Marine Ecology

Marine Ecology

North Stradbroke Island forms part of the Eastern boundary of Moreton Bay .  Moreton Bay has high species diversity because is it within a biogeographic overlap zone – where plants and animals from northern and southern areas live.  Moreton Bay’s diversity is increased due to the diverse habitats in close proximity. The Queensland Museum’s Wild Guide to Moreton Bay lists these as: mud and sand flats; seagrass beds; mangroves and algal-dominated intertidal areas; extensive soft-bottom, subtidal communities; rocky shores; reefs covered in coral; and pristine sandy ocean beaches.  In Moreton Bay there are a large number of species which are endemic – they only live or grow within the Bay.

The Queensland Museum collects data of where species are found.  This database shows there to be more than 715 species of fish in Moreton Bay, 1190 species in the wider area of the Moreton Bay Marine Park (including the nearby offshore reefs), and more than 3000 species of freeliving marine invertebrates.  In just two weeks during 2005, 53 previously unknown marine species were found in Moreton Bay.

Within the whole of Moreton Bay, the highest diversity of marine species is centre at the northern end of Stradbroke Island.  This ‘hotspot’ of biodiversity, includes Myora, Peel, Bird and Goat Islands and has coral reefs as well as hard and muddy-sand bottoms.    It is thought that the diversity is due to the clean coastal waters which flow between Moreton and Stradbroke Island.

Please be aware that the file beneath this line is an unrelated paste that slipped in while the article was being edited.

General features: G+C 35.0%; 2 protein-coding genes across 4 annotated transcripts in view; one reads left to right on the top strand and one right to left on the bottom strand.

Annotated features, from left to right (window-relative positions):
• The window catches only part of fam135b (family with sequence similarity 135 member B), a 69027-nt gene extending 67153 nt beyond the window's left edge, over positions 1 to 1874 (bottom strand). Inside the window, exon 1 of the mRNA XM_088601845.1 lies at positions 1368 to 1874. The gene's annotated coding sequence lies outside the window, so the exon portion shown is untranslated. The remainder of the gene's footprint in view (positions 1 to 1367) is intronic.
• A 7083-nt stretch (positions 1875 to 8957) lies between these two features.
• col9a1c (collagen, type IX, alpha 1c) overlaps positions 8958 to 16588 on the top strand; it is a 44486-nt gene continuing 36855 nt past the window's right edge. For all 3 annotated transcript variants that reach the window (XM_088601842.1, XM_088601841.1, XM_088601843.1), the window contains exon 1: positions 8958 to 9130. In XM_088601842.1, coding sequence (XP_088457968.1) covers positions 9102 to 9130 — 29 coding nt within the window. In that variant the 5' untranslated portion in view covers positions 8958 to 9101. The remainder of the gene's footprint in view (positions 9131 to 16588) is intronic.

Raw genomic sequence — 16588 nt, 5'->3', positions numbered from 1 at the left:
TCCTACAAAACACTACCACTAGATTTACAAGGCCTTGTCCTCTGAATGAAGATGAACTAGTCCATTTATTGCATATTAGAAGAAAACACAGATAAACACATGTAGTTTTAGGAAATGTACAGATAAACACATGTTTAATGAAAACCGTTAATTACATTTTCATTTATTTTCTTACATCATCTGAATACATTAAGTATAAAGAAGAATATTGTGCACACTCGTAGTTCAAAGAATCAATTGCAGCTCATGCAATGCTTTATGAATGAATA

See the Queensland Museum’s Wild Guide to Moreton Bay and adjacent Coasts


All six species of turtles which live in Australia are found around Straddie and Morton Bay:   Loggerhead, Green, Hawksbill, Leatherback, Olive Ridley, and Flatback Turtles.

The intertidal and subtidal sandflats on the western coasts of Stradbroke and Moreton Islands are home to large populations of the most common of these, the Green Turtle and Loggerhead Turtle.


Dugongs also live in the seagrass beds in Moreton Bay, but occasionally are seen around Point Lookout. Dugongs are mammals and are acknowledged internationally as being vulnerable to extinction.

Whales and dolphins

Straddie is well known to be the best land-based place for whale watching with nine species of whales passing by each year, mostly humpbacks.  Dolphins are seen daily, surfing the waves off Straddie; they are a Point Lookout attraction!